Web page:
Actress Blake Lively, who has three daughters with actor Ryan Reynolds, criticized Daily Mail Australia for stitching together a photo that looked like she was cheerfully waving to the camera while she was out walking with her kids in New York City.

“I was able to agree to smile and wave and let them take my picture away from my children if they would leave my kids alone. Because it was frightening,” she wrote in an Instagram comment on the Daily Mail’s account. “Please stop paying grown a-- men to hide and hunt children. … Please delete. C’mon. Get with the times.”

Those who remember the last time this fight flared up may be surprised to learn that it’s still an issue in the year 2021 — an era much more attuned to sensitivity about privacy and consent to sharing photos. Those nuances were still in flux eight years ago, when Halle Berry and Jennifer Garner testified before California’s state lawmakers in support of an “anti-paparazzi” bill that would impose harsh penalties on photographers who harassed the children of celebrities.

“My daughter doesn’t want to go to school because she knows ‘the men’ are watching for her,” said Berry, who was pregnant with her son at the time. “If it passes, the quality of my life and my children’s lives will be dramatically changed.”

The bill was ultimately signed into law in California in September 2013, and penalties ranged from a year in jail to tens of thousands of dollars in fines. Garner, who has three children with Ben Affleck and is one of the most outspoken stars on the subject, recently told SiriusXM host Jess Cagle that the bill being passed was “life-changing,” because instead of 20 photographers following her family, now they only have one or two.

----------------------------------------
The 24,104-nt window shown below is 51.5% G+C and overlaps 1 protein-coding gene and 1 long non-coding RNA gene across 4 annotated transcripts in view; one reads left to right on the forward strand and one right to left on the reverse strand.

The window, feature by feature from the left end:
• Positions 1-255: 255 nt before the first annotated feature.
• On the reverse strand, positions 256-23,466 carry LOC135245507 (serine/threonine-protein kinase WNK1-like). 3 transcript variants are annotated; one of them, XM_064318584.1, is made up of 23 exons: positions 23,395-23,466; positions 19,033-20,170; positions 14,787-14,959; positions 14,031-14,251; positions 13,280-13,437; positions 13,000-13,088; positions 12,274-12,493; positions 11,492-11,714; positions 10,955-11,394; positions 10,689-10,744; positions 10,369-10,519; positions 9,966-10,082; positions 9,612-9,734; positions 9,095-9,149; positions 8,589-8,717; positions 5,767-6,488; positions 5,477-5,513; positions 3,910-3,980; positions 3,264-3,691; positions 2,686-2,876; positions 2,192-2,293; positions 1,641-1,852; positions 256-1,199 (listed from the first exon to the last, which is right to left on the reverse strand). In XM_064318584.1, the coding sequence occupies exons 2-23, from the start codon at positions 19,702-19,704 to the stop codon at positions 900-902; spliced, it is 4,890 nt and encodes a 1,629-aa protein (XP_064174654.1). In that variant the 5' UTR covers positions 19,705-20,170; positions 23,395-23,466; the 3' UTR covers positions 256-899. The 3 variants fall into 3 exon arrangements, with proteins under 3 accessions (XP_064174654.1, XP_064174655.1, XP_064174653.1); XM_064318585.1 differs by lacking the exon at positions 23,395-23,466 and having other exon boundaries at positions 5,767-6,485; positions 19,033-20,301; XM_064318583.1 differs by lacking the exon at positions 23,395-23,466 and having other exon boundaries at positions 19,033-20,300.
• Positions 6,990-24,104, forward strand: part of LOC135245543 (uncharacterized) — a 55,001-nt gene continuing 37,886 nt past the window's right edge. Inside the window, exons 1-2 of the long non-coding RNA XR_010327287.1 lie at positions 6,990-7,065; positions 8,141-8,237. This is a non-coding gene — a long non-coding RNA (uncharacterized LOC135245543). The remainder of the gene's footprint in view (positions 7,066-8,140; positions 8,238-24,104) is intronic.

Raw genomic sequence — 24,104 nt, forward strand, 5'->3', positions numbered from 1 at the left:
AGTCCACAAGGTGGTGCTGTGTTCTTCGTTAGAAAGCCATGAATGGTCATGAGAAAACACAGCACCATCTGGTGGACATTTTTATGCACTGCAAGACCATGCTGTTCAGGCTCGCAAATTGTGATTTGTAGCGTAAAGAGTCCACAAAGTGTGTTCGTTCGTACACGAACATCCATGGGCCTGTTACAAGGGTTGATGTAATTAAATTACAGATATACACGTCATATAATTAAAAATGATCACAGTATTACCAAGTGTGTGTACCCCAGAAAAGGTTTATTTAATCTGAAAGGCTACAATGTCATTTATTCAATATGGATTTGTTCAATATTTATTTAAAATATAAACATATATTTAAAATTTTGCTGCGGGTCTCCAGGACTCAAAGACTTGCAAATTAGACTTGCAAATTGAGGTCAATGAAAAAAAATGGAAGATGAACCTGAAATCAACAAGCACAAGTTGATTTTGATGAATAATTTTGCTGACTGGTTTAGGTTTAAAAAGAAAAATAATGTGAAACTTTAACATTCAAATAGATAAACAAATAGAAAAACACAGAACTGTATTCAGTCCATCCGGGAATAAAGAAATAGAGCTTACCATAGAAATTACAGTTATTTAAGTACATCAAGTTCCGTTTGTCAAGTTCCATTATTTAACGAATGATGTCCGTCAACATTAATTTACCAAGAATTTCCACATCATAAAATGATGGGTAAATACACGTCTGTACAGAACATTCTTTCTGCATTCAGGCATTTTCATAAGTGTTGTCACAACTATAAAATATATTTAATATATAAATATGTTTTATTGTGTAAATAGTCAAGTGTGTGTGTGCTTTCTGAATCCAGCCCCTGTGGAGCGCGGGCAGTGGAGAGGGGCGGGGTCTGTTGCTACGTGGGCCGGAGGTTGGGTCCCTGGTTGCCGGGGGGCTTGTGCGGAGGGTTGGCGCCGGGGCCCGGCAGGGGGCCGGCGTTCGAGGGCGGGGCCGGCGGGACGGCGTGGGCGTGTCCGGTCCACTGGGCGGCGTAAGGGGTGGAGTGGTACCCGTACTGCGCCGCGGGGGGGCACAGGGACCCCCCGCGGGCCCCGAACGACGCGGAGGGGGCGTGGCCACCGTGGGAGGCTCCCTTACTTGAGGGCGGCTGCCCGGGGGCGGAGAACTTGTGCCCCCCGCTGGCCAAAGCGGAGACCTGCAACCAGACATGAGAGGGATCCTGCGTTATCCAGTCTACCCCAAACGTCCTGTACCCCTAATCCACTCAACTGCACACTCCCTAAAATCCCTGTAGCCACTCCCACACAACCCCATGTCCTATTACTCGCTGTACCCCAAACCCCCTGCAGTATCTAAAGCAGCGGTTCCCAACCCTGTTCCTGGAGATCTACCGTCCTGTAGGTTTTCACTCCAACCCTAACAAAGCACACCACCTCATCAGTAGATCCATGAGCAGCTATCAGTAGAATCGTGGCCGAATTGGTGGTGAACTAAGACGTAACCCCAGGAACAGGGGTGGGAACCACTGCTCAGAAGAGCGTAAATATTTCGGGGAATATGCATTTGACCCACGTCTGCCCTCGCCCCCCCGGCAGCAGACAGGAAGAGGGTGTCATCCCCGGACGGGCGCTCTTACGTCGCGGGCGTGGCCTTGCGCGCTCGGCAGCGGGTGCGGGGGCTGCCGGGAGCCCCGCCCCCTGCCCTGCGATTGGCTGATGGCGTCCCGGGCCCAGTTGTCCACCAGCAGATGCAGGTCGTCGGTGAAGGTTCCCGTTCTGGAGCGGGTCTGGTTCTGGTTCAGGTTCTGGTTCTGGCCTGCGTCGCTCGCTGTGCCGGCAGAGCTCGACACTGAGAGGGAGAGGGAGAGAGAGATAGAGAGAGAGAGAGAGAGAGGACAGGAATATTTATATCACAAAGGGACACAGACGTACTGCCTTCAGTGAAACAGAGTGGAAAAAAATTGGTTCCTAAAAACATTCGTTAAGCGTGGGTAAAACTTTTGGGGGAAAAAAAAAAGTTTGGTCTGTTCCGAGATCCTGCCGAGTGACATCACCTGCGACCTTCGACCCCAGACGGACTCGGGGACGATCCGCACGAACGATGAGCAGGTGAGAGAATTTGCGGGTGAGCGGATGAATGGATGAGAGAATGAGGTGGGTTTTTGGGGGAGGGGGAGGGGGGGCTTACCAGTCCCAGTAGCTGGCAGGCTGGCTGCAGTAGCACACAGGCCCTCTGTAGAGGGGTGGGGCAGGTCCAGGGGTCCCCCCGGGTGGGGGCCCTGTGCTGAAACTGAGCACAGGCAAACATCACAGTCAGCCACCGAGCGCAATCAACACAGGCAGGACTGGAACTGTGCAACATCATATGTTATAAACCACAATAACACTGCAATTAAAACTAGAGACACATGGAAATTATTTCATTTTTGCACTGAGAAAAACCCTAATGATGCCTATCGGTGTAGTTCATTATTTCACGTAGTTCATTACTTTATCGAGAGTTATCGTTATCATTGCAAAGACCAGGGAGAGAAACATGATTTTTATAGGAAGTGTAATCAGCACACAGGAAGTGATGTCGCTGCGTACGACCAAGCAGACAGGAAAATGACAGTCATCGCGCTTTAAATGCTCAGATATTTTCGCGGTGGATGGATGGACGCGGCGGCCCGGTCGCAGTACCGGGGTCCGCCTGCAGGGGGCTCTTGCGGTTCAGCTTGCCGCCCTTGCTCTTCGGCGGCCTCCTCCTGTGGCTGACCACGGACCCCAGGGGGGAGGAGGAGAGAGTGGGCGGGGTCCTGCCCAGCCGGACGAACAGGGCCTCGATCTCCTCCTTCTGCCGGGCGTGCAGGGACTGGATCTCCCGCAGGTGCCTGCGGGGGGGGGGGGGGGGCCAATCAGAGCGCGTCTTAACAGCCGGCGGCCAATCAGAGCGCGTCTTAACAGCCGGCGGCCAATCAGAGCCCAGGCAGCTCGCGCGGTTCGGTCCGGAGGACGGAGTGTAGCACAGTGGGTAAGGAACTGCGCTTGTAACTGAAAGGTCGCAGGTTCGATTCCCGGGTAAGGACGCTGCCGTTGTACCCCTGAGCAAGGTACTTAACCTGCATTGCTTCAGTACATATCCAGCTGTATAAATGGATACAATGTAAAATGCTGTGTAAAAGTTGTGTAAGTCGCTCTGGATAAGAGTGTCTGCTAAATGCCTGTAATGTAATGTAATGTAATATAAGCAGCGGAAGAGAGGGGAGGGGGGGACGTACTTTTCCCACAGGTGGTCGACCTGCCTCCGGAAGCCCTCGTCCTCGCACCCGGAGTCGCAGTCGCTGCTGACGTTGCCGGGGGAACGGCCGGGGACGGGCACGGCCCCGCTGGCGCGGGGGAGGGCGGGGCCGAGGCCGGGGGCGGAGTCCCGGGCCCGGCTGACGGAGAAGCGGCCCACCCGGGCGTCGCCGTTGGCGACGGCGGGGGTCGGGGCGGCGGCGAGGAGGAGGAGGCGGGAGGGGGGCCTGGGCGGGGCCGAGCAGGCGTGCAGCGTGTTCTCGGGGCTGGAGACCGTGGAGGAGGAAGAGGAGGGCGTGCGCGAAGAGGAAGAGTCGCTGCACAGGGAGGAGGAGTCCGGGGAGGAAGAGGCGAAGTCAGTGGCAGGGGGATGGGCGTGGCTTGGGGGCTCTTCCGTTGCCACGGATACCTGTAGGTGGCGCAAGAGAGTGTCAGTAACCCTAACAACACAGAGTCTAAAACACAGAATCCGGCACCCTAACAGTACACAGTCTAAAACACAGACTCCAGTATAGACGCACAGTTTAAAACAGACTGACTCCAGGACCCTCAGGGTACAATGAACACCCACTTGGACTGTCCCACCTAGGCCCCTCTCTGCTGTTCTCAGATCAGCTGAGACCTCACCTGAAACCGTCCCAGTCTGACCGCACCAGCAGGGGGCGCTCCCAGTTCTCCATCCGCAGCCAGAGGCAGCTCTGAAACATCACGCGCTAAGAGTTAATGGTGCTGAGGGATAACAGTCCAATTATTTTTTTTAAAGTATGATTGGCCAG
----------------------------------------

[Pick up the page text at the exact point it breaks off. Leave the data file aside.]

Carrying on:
Cagle, who took over as editor of People magazine in 2014 after five years as the editor of Entertainment Weekly, stepped into the job just as celebrities were aiming their frustration with photographers at another target: The media. Kristen Bell and Dax Shepard led the charge, putting pressure on print, online and TV outlets to enact a “no kids” photo policy, and urged their fellow celebrity pals to skip the publications on red carpets or turn down interviews if editors didn’t agree. People instituted the policy when Cagle started, and he eventually shared the decision in a letter with readers.

“It was the humane thing to do — these kids didn’t ask to be famous,” Cagle said in a phone interview. He heard firsthand from actors who felt like they couldn’t walk down the street or take their kids to school without them being frightened by photographers hounding them with giant cameras. “We didn’t want to support an industry where kids are being terrorized or chased.”